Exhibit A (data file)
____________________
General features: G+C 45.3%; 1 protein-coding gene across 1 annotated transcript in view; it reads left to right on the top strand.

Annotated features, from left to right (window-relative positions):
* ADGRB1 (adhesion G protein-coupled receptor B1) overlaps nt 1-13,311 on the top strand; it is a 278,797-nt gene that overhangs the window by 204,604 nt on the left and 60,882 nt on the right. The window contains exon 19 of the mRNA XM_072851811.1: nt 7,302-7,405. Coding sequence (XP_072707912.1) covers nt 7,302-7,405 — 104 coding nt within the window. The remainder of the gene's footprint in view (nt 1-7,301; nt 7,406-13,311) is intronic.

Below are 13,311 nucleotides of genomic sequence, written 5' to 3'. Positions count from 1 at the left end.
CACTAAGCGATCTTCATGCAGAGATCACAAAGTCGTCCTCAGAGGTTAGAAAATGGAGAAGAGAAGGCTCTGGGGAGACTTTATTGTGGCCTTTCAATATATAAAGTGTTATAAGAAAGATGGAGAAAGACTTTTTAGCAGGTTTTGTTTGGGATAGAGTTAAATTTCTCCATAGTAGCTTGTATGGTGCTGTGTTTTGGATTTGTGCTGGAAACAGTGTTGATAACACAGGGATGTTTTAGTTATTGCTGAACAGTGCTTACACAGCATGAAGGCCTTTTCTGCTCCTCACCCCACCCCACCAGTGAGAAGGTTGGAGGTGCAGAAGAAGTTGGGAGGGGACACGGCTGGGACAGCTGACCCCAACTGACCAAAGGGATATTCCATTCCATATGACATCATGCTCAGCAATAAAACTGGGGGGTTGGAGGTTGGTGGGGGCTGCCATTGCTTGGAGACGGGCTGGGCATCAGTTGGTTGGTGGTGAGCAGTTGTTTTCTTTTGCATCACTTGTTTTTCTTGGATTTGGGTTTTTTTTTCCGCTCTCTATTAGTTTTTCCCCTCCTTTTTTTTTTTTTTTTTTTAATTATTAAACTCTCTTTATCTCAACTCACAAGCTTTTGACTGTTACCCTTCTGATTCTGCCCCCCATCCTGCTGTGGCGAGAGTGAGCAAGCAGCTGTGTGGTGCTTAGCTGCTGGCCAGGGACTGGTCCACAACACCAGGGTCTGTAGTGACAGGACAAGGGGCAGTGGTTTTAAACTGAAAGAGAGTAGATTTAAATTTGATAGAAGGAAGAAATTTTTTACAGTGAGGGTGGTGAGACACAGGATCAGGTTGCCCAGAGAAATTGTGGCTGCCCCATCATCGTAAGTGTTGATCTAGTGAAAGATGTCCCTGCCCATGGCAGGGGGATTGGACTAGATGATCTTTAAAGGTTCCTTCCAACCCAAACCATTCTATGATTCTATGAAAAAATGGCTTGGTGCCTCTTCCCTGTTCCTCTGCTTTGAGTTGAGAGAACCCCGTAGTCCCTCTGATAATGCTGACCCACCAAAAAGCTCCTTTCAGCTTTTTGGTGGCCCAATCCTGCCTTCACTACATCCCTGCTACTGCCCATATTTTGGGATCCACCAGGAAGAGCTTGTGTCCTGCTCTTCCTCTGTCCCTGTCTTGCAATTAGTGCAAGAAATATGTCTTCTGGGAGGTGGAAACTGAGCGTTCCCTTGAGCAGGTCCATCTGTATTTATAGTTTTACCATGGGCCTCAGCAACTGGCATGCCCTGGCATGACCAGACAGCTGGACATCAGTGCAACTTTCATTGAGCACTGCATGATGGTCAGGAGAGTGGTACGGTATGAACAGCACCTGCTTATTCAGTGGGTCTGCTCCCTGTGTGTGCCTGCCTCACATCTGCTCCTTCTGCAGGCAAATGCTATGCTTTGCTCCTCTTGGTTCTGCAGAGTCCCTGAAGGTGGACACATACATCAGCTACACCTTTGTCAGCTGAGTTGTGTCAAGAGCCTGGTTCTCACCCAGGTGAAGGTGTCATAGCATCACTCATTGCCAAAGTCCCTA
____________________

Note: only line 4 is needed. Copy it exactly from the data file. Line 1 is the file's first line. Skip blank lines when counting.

Below are 13,311 nucleotides of genomic sequence, written 5' to 3'. Positions count from 1 at the left end.